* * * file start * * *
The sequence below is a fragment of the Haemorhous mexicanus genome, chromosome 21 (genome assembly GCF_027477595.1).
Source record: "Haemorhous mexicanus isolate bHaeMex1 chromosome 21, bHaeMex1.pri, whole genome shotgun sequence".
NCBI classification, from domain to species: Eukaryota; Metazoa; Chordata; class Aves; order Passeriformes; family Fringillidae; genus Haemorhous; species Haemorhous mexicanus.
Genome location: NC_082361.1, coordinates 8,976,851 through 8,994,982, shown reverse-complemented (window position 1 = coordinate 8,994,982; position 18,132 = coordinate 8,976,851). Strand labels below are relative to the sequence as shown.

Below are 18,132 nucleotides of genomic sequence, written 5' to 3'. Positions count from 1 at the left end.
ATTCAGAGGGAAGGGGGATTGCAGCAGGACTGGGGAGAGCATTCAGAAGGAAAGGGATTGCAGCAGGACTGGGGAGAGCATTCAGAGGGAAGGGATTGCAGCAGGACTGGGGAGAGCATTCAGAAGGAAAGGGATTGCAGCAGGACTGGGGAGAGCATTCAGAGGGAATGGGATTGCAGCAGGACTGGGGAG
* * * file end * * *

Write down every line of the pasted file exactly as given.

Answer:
The sequence below is a fragment of the Haemorhous mexicanus genome, chromosome 21 (genome assembly GCF_027477595.1).
Source record: "Haemorhous mexicanus isolate bHaeMex1 chromosome 21, bHaeMex1.pri, whole genome shotgun sequence".
NCBI classification, from domain to species: Eukaryota; Metazoa; Chordata; class Aves; order Passeriformes; family Fringillidae; genus Haemorhous; species Haemorhous mexicanus.
Genome location: NC_082361.1, coordinates 8,976,851 through 8,994,982, shown reverse-complemented (window position 1 = coordinate 8,994,982; position 18,132 = coordinate 8,976,851). Strand labels below are relative to the sequence as shown.

Below are 18,132 nucleotides of genomic sequence, written 5' to 3'. Positions count from 1 at the left end.
ATTCAGAGGGAAGGGGGATTGCAGCAGGACTGGGGAGAGCATTCAGAAGGAAAGGGATTGCAGCAGGACTGGGGAGAGCATTCAGAGGGAAGGGATTGCAGCAGGACTGGGGAGAGCATTCAGAAGGAAAGGGATTGCAGCAGGACTGGGGAGAGCATTCAGAGGGAATGGGATTGCAGCAGGACTGGGGAG